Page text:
Urease test is a procedure used to find out the organism’s ability to split urea by producing an enzyme urease.
Image 1: Two test tubes set for urease test; the pink test tube is urease positive while the orange test tube is negative.
Picture Source: microbeonline.com
Image 2: Four test tubes of urease test with varying degree of results.
Picture Source: biologypractical.com
Decarboxylation of amino acids leads to the production of urea. Once urea undergoes hydrolysis, it produces ammonia and carbon dioxide. Urea is acidic but the formation of ammonia turns the medium into alkaline.
The change in pH is indicated by the changes in color from light orange to magenta. Hence, an organism that tests positive for urease makes the medium pink within 24 hours. (1, 2, 3, and 4)
- Agar or broth medium
- Phenol red as an indicator
- Sodium chloride
- Monopotassium phosphate (4, 5)
What is urease test used for?
- It is used to detect the presence of H. pylori in tissue biopsy material.
- It is used to differentiate between Candida albicans and Cryptococcus neoformans. The former is urease negative while the latter is urease positive.
- It is performed to identify some Enterobacteriaceae species such as Klesiella and Proteus.
- Urease test is done to identify brucella and Cryptococcus species. (4, 5, and 6)
Preparation and Procedures
- The dry ingredients are dissolved in 100 m distilled water.
- Filter and sterile the dissolved ingredients.
- The agar is suspended in 900 ml distilled water.
- Bring to boil to make sure that the agar is completely dissolved.
- Autoclave for 15 minutes. The temperature is set at 121 degree Celsius.
- Allow the agar to cool down (50 to 55 degree Celsius).
- Add at least 100 ml of urea base to the previously prepared agar.
- Put at least 5 ml of the preparation into the test tube and slant the tube. Allow it to cool until such time it reaches the solid state. (5, 6, 7, and 8)
Once it solidifies, you can proceed with the next procedure:
- The surface of the slant containing urea agar is streaked with an isolated colony with at least two drops from brain-heart infusion broth culture.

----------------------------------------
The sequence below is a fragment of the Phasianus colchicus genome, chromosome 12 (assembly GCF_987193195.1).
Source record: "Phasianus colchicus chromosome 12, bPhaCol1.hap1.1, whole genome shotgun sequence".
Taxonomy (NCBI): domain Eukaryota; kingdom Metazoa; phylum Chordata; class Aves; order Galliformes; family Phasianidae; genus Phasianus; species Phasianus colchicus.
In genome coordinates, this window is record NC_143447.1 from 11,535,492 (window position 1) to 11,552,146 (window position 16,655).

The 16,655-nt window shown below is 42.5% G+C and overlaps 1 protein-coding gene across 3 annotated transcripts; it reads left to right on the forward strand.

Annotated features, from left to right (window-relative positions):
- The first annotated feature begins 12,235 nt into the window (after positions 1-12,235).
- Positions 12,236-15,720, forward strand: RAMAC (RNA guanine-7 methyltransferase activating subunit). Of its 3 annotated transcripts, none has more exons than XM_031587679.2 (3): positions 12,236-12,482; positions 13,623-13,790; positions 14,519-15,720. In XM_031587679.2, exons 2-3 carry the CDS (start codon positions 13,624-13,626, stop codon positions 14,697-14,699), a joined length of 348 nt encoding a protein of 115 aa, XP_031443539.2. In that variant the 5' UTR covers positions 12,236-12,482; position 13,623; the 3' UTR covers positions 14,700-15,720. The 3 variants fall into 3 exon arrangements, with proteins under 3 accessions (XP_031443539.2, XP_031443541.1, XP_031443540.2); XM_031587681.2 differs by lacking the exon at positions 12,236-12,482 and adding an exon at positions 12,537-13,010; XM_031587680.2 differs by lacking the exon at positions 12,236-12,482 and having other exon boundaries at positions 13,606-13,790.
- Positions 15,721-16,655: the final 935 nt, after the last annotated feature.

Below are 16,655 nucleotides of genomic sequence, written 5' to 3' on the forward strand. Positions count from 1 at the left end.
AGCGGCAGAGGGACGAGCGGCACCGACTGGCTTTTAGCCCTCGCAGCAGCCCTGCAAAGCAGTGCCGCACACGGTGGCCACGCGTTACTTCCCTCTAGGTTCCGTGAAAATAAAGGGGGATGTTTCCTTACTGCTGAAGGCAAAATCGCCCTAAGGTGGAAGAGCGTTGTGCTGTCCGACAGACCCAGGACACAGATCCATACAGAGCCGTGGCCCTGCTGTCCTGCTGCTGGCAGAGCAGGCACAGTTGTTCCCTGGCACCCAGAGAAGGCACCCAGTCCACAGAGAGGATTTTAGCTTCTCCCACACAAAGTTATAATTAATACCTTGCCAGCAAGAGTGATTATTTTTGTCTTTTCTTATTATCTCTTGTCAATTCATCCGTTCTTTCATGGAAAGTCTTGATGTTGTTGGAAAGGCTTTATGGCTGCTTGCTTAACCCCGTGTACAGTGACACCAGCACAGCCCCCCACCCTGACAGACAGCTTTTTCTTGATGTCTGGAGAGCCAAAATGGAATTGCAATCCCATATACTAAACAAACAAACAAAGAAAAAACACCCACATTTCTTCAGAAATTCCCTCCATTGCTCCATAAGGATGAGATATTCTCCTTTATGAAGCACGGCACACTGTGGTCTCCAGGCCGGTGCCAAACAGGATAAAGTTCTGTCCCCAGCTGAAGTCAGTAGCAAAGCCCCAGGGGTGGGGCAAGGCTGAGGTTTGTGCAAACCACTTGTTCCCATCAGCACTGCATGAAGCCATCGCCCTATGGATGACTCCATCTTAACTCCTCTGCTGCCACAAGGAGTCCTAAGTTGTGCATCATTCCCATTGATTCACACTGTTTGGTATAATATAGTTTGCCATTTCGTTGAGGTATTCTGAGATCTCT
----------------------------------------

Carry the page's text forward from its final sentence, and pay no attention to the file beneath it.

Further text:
- Leave the cap but make sure it is loose.
- Incubate the test tube for 48 hours. You can incubate it for up to seven days. The ideal temperature is between 35 and 37 degree Celsius.
- After the incubation period, check for any changes in color. Pink is an affirmation result. (6, 8, 9, and 10)
The color of the slant changes from light orange to pink if the organism being tested is positive for urease. On the other hand, the color of the slant remains the same (light orange) if the organism being tested didn’t produce urease enzyme. (2, 4)
Organisms that have the ability to produce urease include:
- Helicobacter pylori
- Brucella (5, 6)
Image 3:A rapid urease test can be done using a test kit.
Picture Source: researchgate.net
Rapid Urease Test
It is one of the commonly used procedures to check for the presence of Helicobacter pylori. It is widely used because the process is straightforward and cheap.
Rapid urease test checks the gastric mucosa for the presence of urease. Before performing a rapid urease test, a procedure like gastric endoscopy and biopsy of stomach lining cells should be performed first. (6, 7)
- Microorganisms like H. pylori and Brucella rapidly splits urea which may alter the test result.
- For complete identification, a biochemical and/or serological test should be done.
- Avoid using inoculum from a broth suspension to enable the growth and hydrolysis of urea.
- A false-positive alkaline reaction is observed if the culture is incubated for a long period of time.
- Do not put the urea agar slant in direct heat as urea is heat sensitive. Exposure to heat causes decomposition of urea.
- If you are testing Proteus species, make sure you check the inoculation for any reaction within six hours.
- Make sure you incubate the medium with a loose cap. Failure to do so can alter the result.
- Store the test tube in a dark place as urea undergoes auto-hydrolysis when exposed to light.
- Urea agar should not only be the basis for identifying the quantitative rate of urease activity because various organisms have different capability and hydrolysis rate. (1, 6, 9, and 10)